**This article has been amended in light of the ongoing situation in Italy.
In the winter of 2017 two 17-year-olds with a 3-D printer created a little spinny thingy called the Fidget360 and promoted it on social media.
Fidget spinners quickly went viral. And because there was no patent, dozens of companies hurried to produce knockoffs.
By May of 2017 the little gadgets accounted for 17% of all online toy sales and had spun their way into every nook and cranny of the globe. Every kid I tended to in the emergency department of my hospital was spinning one of the plastic gizmos—and more often than not, so were their parents.
But then—just as quickly as it started—it was over. By September of 2017 fidget spinners had vanished, consigned to trash bins and forgotten corners of toy rooms and closets.
There’s a word we use to describe this sort of phenomenon, where something spreads quickly throughout an entire country, continent, or the whole world and affects an exceptionally high proportion of the population before burning itself out.
That word is pandemic, of course. We use it to describe massive outbreaks of disease, typically, not outbreaks of fidget spinners.
It’s a scary term—one that conjures up images of the Spanish flu, which wiped out up to 100 million people in 1918 (five percent of the world’s population); or of the bubonic plague, which ravaged the globe in the 14th century, killing half of Europe’s people and knocking the world population down to 350 million from 475 million.
Not all pandemics are as lethal as the Black Death or the Spanish flu, mind you. The H1N1 influenza pandemic of 2009, for instance, killed approximately half a million people—a big number, but roughly on par with the death toll extracted by the seasonal flu each year.
Another pandemic—COVID-19—now threatens the world. This time the viral assassin is a novel coronavirus that originated in China.
How much danger we are in remains a matter of intense debate. Death toll predictions run the gamut from the ridiculous to the obtuse, from epic eradication of mankind on the scale imagined by novelist Stephen King in The Stand, all the way to: “Nothing to see here, folks, keep calm and carry on.”
Rampant misinformation, relentless spin, and wacky thinking amplified by social media hasn’t brought clarity, suffice it say. U.S. President Donald Trump labeled the coronavirus a Democratic conspiracy. Paranoid wing-nuts blather on about Chinese bioweapons. Some people blame a vengeful God; others warn shrilly (and wrongly) of the risk of mail from China or of the danger of eating in Chinese restaurants.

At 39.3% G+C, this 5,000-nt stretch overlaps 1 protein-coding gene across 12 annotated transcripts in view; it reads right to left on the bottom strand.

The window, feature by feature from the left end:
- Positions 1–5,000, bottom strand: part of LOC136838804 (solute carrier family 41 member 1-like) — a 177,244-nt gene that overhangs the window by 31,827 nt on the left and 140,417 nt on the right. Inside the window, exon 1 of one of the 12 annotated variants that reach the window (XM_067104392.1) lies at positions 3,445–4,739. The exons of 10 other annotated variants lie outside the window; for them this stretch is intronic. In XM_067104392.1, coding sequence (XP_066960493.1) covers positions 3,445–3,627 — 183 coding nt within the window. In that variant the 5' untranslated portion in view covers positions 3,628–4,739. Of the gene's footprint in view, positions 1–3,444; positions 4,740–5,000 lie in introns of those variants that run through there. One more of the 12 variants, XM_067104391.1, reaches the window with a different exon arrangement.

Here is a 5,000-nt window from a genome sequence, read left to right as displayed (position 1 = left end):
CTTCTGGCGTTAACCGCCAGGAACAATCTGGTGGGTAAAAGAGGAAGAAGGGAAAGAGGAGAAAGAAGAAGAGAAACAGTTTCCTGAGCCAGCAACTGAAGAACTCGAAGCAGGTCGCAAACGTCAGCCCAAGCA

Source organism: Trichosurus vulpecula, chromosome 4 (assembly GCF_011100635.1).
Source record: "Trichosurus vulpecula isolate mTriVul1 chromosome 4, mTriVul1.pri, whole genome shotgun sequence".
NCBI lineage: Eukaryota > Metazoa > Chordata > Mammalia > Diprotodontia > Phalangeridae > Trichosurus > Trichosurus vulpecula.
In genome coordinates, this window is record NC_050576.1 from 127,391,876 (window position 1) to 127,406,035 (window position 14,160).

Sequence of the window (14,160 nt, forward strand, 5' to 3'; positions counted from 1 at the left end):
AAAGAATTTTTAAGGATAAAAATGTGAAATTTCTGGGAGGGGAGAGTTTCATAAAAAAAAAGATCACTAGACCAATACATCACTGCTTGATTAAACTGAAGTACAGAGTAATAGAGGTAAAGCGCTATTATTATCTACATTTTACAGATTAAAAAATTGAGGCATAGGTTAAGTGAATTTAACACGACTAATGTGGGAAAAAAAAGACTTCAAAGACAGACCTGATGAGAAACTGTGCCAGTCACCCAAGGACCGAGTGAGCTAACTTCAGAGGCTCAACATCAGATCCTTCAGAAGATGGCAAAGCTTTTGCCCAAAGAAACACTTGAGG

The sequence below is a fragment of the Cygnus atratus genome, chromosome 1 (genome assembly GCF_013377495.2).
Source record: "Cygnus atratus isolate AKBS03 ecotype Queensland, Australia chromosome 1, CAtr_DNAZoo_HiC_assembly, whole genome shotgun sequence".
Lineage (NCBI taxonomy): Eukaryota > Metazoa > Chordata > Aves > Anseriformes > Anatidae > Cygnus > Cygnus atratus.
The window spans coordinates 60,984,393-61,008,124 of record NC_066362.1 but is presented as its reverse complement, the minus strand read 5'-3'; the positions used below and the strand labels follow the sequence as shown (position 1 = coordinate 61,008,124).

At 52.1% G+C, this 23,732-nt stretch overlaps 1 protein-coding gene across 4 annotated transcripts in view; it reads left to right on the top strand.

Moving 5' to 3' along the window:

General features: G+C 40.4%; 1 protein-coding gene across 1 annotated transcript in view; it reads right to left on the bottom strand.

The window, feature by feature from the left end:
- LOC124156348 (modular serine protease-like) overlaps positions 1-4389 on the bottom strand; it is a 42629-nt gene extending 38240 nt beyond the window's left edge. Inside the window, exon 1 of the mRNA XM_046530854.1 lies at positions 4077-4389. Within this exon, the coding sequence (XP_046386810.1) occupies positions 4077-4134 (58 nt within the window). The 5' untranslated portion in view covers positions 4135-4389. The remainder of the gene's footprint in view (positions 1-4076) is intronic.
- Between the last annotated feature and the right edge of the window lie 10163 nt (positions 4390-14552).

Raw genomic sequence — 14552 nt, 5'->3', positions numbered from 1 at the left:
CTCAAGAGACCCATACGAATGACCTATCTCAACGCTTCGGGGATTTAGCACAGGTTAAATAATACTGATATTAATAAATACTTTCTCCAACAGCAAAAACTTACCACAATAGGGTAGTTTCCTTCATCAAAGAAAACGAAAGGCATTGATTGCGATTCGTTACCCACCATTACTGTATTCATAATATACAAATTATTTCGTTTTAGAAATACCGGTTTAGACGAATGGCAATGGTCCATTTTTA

I wrote about the coronavirus outbreak on February 20, seemingly an eternity ago. At the time I was a bit fidgety, but not overly stressed. Twelve thousand people were infected and 250 were dead, pretty much all in the epicentre of Hubei province in China; but it seemed like a drop in the viral bucket compared to the seasonal flu, which takes out up to 600,000 people globally per year.
Plus, after initially dismissing the virus as a threat, the Chinese had reacted with unprecedented measures, locking down Wuhan and a slew of other cities, cordoning off Hubei province, shutting down mass transit, closing airports, and confining 60 million people to their homes—berating those who dared to venture outside with government drones.
It seems to have worked for the Chinese. Epidemiologic data show that the virus continued to spread post-lockdown, but primarily among families already infected pre-quarantine. Community spread was stopped in its tracks.
The number of cases in Hubei province ultimately crested at around 67,000, with 2900 dead. (Just a smattering of new cases are being reported.)
By the time the Chinese instituted their draconian quarantine measures, of course, the viral dandelion had gone to seed: infectious spores of coronavirus had already blown around the world.
Still, the worst-case scenario for Canada, I surmised, surely couldn’t be worse than what Hubei endured.
Applying Hubei’s experience—a population infection rate in that province of only 0.11% (67,000 divided by 60 million) and a case fatality rate of 4.3%— to Canada’s population of 37 million would mean roughly 41,000 cases and 1750 dead in Canada.
Bad enough—but seasonal influenza kills 3500 Canadians every year; traffic accidents kill 2000 people.
So not a huge deal, right?
But here’s the problem: Canada is not China. Neither is the U.S., or any of the other countries where coronaviral spores have taken root.